Lately I have been hearing a lot about “post-competition blues” (Tosca just had a blog post about it) which is basically like mini depression that a lot of competitors face after a competition. Olympians and lots of other high performance athletes go through this after they attain a goal. It happens because the process for these things is so long and gruelling, but the actual result or competition is short and over quickly. Then what?
You have been living a life full of structure, limiting yourself, depriving yourself, pushing yourself hard and harder all in the name of this one goal… and then it’s gone!
Here is what happens to a lot of fitness competitors I have been reading about:
- They have a serious binge after the competition that usually consists of fast food, chips, chocolate and candy.
- They continue to eat unhealthy for days sometimes weeks because they feel they deserve it.
- They gain a lot of weight very quickly (a lot is water) and get upset that they lost the body they worked so hard for so quickly.
- They stop going to the gym for a few days/weeks all while eating poorly when introducing higher calories could mean great muscular gains, instead they get out of shape and lose muscle
- They have nothing to push towards and either vow not to do a competition again OR they immediately sign up for a new competition to try to get that motivation back.
None of these responses are mentally or physically healthy and there are good ways to deal with this. But I am a little worried about how this will happen with me. I decided I need a plan and a new goal to keep myself in check after the competition.
No I am not immediately entering a new fitness competition, at least not right away. I always have a few vague goals, but I think I need a few solid ones to keep me in line. So here it goes:
- Increase my strength to above where it was pre-competition diet within 3 months
- 205 lb deadlift
- 175 lbs squat
- 115 lb bench press
- 20 dips
- Keep my weight under 140 lbs (or approx. Within 7 lbs of my competition weight) consistently
- Allow myself 2 weeks of “free-er” diet that includes alcohol and grains, but no gluten and no eating beyond full, my post competition meal will be Indian food and ice cream and I will not binge!
- Look into paleo and consider the Whole30 challenge
None of these goals really have an end date, but they will at least keep me accountable and I will at least be able to let you all know how I do with the eating post contest.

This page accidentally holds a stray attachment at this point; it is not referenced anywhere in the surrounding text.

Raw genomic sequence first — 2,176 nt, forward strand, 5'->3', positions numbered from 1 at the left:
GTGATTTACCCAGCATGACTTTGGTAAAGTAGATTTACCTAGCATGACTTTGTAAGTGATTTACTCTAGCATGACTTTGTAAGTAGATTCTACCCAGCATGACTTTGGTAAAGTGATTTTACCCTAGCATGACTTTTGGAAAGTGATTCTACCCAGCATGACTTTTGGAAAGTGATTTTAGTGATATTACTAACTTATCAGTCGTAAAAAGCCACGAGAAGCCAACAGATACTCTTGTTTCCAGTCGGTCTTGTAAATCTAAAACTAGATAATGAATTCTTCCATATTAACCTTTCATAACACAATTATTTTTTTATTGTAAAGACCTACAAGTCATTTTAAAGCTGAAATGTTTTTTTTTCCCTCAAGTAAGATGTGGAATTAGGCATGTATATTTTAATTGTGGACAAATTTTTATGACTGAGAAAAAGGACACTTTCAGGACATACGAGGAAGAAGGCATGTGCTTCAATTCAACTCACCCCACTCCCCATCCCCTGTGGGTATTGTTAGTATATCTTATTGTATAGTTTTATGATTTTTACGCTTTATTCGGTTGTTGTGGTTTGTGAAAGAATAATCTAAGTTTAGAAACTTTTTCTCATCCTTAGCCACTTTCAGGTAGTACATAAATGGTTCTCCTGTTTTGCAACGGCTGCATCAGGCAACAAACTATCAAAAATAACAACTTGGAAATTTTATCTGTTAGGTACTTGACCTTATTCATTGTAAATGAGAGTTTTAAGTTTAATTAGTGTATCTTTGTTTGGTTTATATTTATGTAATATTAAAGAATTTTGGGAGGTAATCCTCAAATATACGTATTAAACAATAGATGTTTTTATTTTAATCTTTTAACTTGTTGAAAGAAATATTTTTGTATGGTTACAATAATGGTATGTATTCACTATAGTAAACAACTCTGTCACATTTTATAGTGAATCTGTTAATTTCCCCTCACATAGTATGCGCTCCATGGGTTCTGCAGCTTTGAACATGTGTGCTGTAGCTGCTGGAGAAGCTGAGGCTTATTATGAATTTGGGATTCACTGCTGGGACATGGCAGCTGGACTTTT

I am really excited about ice cream, and Indian food is great because it’s rice based (gluten free) but salty and fatty, which makes me feel indulgent without giving me a huge tummy ache.
I’m also really excited about my strength goals because after depleting your body and pushing it so hard it is primed to gain muscle if you push yourself. All of a sudden you are actually providing it with enough calories to build muscle and not just spare it. I want to add a little bit of muscle so the next time around I will look even better. You will also be able to make huge strength gains because you are properly fueling your body.
I do not want to turn my body into a waste bin just because I don’t have a goal… so I won’t! But I also recognize that I am currently at an unsustainable body fat % and that it is OK to gain weight after a competition, it is even healthy to gain as long as it’s not straight sugar and fat.
I plan to dial back my training to 3-5 times per week with an emphasis on heavy lifting and to allow myself to cheat with wine and chocolate and ice cream every so often (like 1 – 2 times per week) but I will keep this up… it is a lifestyle, not a diet!
Goals are great. They keep you motivated, but they can also lead to disappointment or confusion when you have finished with them, so if you take one thing from this post today, make this a lifestyle change. It took me 2 years of progressive little changes to be able to diet this strictly without feeling super deprived.
I started out working out 2-3 days per week with very little cardio and lots of strength and slowly increased that to 4, then 5 times per week, so the jump to 6 times or even multiple workout a day didn’t seem the jarring.
I also started by just making simple swaps with my food. I still bought my lunch most days 2 years ago, but I would bring healthy snack like fruit and nuts and only buy lunch, not a bag of mini eggs for a snack. My lunches were jimmy the greek salads and pita wraps, then slowly I transitioned to making lunch a couple days a week, and doubling up what I had make for dinner. Then I started prepping big batched of food and keeping staples like chicken breast and cut up veggies in the fridge. So when competition diet rolled around all I had to do was change what went in the Tupperware and cut grains out. I didn’t go from eating 3 meals a day, buying lunch and eating chocolate every day to a competition diet.
If you jump in too drastically (which I know is oh so tempting to do) you will have great results very quickly! You will start making progress, but you will feel like you are deprived and “poor me, I can’t have sugar!” and then you will cheat, and you will stop that progress and you will not make a lasting change. I have had to sneak up on this whole thing by making one little change at a time. Not everyone is like me, but I think it’s more common than we think. So take it slow and try not to look at this as a negative! Love yourself!
Also, almost entirely unrelated to all this – I have stayed the same weight for 2 weeks now, which is super weird at this point in competition prep, but I look a lot leaner – so don’t pay atention to the scale… they lie!!!